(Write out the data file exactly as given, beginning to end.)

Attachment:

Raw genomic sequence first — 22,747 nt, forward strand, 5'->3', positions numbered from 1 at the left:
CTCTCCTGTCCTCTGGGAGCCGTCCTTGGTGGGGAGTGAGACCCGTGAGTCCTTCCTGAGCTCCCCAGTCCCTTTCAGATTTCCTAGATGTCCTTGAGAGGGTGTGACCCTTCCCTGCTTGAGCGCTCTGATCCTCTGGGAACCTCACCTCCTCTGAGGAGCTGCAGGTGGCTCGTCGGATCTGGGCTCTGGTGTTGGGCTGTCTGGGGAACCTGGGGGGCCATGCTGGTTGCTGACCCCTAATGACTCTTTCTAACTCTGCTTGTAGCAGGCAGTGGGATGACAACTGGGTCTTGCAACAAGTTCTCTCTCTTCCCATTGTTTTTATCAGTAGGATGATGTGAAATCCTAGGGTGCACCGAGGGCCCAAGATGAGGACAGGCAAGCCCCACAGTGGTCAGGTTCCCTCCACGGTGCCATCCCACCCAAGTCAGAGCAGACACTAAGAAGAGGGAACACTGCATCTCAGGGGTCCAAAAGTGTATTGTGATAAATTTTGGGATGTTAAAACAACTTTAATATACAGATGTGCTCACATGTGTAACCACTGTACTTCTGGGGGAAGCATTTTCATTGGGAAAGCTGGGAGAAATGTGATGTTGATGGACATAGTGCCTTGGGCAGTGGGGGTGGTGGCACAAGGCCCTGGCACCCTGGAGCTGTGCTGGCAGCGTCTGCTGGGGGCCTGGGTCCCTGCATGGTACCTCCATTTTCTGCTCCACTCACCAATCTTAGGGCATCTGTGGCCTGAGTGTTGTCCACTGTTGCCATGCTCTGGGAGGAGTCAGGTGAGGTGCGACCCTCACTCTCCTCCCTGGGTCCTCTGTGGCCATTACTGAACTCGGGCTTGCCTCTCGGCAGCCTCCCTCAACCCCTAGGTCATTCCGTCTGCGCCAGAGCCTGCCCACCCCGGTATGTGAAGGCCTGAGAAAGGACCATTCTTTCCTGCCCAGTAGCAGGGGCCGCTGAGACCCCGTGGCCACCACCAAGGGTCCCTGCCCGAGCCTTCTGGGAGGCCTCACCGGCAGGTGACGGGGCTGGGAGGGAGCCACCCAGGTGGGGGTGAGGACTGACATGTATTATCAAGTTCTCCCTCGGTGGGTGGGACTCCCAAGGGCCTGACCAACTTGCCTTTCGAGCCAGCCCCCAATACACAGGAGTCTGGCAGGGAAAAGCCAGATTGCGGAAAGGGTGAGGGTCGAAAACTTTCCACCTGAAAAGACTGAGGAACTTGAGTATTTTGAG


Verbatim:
Raw genomic sequence first — 22,747 nt, forward strand, 5'->3', positions numbered from 1 at the left:
CTCTCCTGTCCTCTGGGAGCCGTCCTTGGTGGGGAGTGAGACCCGTGAGTCCTTCCTGAGCTCCCCAGTCCCTTTCAGATTTCCTAGATGTCCTTGAGAGGGTGTGACCCTTCCCTGCTTGAGCGCTCTGATCCTCTGGGAACCTCACCTCCTCTGAGGAGCTGCAGGTGGCTCGTCGGATCTGGGCTCTGGTGTTGGGCTGTCTGGGGAACCTGGGGGGCCATGCTGGTTGCTGACCCCTAATGACTCTTTCTAACTCTGCTTGTAGCAGGCAGTGGGATGACAACTGGGTCTTGCAACAAGTTCTCTCTCTTCCCATTGTTTTTATCAGTAGGATGATGTGAAATCCTAGGGTGCACCGAGGGCCCAAGATGAGGACAGGCAAGCCCCACAGTGGTCAGGTTCCCTCCACGGTGCCATCCCACCCAAGTCAGAGCAGACACTAAGAAGAGGGAACACTGCATCTCAGGGGTCCAAAAGTGTATTGTGATAAATTTTGGGATGTTAAAACAACTTTAATATACAGATGTGCTCACATGTGTAACCACTGTACTTCTGGGGGAAGCATTTTCATTGGGAAAGCTGGGAGAAATGTGATGTTGATGGACATAGTGCCTTGGGCAGTGGGGGTGGTGGCACAAGGCCCTGGCACCCTGGAGCTGTGCTGGCAGCGTCTGCTGGGGGCCTGGGTCCCTGCATGGTACCTCCATTTTCTGCTCCACTCACCAATCTTAGGGCATCTGTGGCCTGAGTGTTGTCCACTGTTGCCATGCTCTGGGAGGAGTCAGGTGAGGTGCGACCCTCACTCTCCTCCCTGGGTCCTCTGTGGCCATTACTGAACTCGGGCTTGCCTCTCGGCAGCCTCCCTCAACCCCTAGGTCATTCCGTCTGCGCCAGAGCCTGCCCACCCCGGTATGTGAAGGCCTGAGAAAGGACCATTCTTTCCTGCCCAGTAGCAGGGGCCGCTGAGACCCCGTGGCCACCACCAAGGGTCCCTGCCCGAGCCTTCTGGGAGGCCTCACCGGCAGGTGACGGGGCTGGGAGGGAGCCACCCAGGTGGGGGTGAGGACTGACATGTATTATCAAGTTCTCCCTCGGTGGGTGGGACTCCCAAGGGCCTGACCAACTTGCCTTTCGAGCCAGCCCCCAATACACAGGAGTCTGGCAGGGAAAAGCCAGATTGCGGAAAGGGTGAGGGTCGAAAACTTTCCACCTGAAAAGACTGAGGAACTTGAGTATTTTGAG